(Dow Jones) A case against Ameriprise Financial Inc. over allegedly excessive mutual-fund fees is being sent back to a federal appeals court by the U.S. Supreme Court, which says it fits the pattern of a similar lawsuit it turned back last week.

In its decision Monday in the Gallus v. Ameriprise case, the high court cited Jones v. Harris Associates. "The court is basically saying, 'We decided the Jones case last week. This case presents the same issues as the Jones case, so we're sending it to the Eighth Circuit for further consideration,'" said Robert Skinner, an attorney with Boston law firm Ropes & Gray, who represents Ameriprise in the case.

The Supreme Court's decision last week mirrored in key ways the decision a circuit court made a year ago in the case involving Ameriprise, said William Birdthistle, assistant professor of law at Chicago-Kent College of Law. Both reaffirmed a legal standard from the 1980s known as the Gartenberg standard, but with added conditions that may make it easier for shareholders to win in cases alleging they were overcharged, he said.

"It's still difficult to be a plaintiff, but it's easier today that it was seven days ago," said Prof. Birdthistle. "It's true in Jones, and it's true in Gallus."

The circuit court's decision in the Gallus v. Ameriprise case a year ago "was a real forerunner of last week's Supreme Court ruling in the Jones v. Harris case." And it may be a harbinger of how they may rule in the future, he said. "The court could look at it and say, 'This is Gartenberg-plus.' "

Skinner said of Monday's decision, "Amerprise is pleased that the court has granted its request to have the Eighth Circuit Court address this case again in light of the strong reaffirmation of the Gartenberg standard."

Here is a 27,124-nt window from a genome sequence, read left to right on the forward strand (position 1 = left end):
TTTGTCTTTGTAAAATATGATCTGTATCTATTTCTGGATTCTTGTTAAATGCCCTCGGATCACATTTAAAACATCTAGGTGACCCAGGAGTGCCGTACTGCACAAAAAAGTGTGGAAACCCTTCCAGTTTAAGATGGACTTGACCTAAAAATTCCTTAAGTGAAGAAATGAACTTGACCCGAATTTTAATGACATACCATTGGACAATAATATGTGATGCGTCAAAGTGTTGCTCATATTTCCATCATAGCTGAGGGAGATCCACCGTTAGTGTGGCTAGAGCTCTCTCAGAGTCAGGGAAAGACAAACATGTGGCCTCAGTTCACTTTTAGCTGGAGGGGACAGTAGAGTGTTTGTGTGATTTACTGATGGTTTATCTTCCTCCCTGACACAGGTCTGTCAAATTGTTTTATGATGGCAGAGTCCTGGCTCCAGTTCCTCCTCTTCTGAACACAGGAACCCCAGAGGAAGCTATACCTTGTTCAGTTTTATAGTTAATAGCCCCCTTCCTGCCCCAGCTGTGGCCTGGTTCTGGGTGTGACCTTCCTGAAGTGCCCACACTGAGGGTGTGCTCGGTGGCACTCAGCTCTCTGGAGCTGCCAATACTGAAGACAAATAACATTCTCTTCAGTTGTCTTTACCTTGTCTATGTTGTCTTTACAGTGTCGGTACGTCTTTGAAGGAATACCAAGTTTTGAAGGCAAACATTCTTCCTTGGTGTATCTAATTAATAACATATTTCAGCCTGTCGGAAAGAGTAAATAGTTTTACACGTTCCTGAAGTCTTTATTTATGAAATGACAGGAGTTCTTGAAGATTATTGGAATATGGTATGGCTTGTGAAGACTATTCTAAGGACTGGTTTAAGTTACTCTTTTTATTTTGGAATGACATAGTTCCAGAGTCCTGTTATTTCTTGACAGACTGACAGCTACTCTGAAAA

In the Jones v. Harris case, the Supreme Court last week upheld the Gartenberg standard. In that case, the high court chose not to uphold an appeals court decision that would have set a tougher standard for shareholders who want to challenge excessive fees, and sent the case back to a lower court to decide.

But the high court added a test, which effectively means that if fund companies charge individual investors more than they do institutional investors, the companies must be able to justify those fees to their boards, Mr. Birdthistle said.

In the Gallus v. Ameriprise case, shareholders of 11 mutual funds said the fees charged by Ameriprise were much more than those charged to institutional investors. The U.S. District Court for the District of Minnesota had ruled in favor of the investment advisor. In April 2009, however, the Eighth Circuit court reversed the Minnesota court's decision.

Karrie McMillan, general counsel of the Investment Company Institute, the mutual-fund industry trade group, said, "I don't think the Supreme Court [in Jones v. Harris] really changed the way the boards do things as a practical matter."